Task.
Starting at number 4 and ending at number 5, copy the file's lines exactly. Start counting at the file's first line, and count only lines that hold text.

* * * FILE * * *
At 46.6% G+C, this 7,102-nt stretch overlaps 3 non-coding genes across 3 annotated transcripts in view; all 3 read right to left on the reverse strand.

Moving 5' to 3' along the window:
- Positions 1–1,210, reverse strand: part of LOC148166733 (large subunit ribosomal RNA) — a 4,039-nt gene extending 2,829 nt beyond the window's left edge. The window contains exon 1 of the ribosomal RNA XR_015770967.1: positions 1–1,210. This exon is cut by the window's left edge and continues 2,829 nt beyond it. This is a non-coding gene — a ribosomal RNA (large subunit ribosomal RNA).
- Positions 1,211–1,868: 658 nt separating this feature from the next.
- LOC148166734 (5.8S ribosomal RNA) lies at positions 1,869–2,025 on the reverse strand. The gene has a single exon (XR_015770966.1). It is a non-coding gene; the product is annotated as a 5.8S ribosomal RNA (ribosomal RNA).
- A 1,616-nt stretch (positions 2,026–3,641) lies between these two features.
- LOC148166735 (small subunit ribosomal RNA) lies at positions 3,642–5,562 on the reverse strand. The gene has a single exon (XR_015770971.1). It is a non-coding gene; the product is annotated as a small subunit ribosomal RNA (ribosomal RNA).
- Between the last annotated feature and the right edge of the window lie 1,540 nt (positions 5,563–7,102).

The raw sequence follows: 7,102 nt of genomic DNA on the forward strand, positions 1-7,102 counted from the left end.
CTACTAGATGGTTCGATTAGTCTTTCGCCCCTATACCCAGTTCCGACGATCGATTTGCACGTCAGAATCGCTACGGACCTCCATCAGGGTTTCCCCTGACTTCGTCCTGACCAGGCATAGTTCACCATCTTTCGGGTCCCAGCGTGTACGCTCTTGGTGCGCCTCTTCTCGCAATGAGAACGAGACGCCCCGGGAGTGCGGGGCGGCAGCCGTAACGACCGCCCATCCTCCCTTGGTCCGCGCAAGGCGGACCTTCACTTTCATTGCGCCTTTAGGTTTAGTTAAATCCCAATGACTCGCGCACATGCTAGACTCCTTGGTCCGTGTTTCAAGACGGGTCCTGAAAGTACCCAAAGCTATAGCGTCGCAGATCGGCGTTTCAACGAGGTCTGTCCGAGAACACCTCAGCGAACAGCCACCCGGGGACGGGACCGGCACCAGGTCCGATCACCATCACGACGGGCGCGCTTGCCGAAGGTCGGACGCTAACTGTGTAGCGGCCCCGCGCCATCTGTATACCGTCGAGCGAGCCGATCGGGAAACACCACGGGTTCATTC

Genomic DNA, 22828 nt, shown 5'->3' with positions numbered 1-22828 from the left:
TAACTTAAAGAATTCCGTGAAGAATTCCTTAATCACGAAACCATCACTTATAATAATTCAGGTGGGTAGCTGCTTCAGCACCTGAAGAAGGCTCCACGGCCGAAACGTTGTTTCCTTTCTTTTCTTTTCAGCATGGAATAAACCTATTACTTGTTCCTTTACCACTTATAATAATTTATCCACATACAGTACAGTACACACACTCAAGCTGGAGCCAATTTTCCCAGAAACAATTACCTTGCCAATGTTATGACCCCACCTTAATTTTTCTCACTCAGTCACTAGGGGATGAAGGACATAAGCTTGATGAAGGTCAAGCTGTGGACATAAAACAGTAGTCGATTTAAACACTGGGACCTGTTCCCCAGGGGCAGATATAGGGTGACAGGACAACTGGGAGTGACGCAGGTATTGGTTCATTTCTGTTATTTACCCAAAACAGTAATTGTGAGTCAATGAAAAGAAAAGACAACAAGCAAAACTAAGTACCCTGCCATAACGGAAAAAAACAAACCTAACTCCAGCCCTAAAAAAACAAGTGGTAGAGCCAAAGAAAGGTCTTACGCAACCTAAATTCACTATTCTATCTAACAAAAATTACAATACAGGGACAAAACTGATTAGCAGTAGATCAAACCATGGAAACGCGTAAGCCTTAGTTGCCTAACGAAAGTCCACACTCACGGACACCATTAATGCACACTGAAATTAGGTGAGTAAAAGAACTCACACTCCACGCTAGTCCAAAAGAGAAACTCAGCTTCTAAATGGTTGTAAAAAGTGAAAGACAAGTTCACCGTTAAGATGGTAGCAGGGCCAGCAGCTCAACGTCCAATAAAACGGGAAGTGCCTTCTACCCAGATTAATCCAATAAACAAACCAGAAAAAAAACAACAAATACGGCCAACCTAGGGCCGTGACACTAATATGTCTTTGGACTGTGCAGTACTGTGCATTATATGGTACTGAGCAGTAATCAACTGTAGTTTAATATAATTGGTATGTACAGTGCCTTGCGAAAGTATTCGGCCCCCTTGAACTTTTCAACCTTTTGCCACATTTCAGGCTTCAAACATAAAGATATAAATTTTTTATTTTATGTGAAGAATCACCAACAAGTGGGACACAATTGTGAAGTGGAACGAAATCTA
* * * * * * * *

- Positions 1,211–1,868: 658 nt separating this feature from the next.
- LOC148166734 (5.8S ribosomal RNA) lies at positions 1,869–2,025 on the reverse strand. The gene has a single exon (XR_015770966.1). It is a non-coding gene; the product is annotated as a 5.8S ribosomal RNA (ribosomal RNA).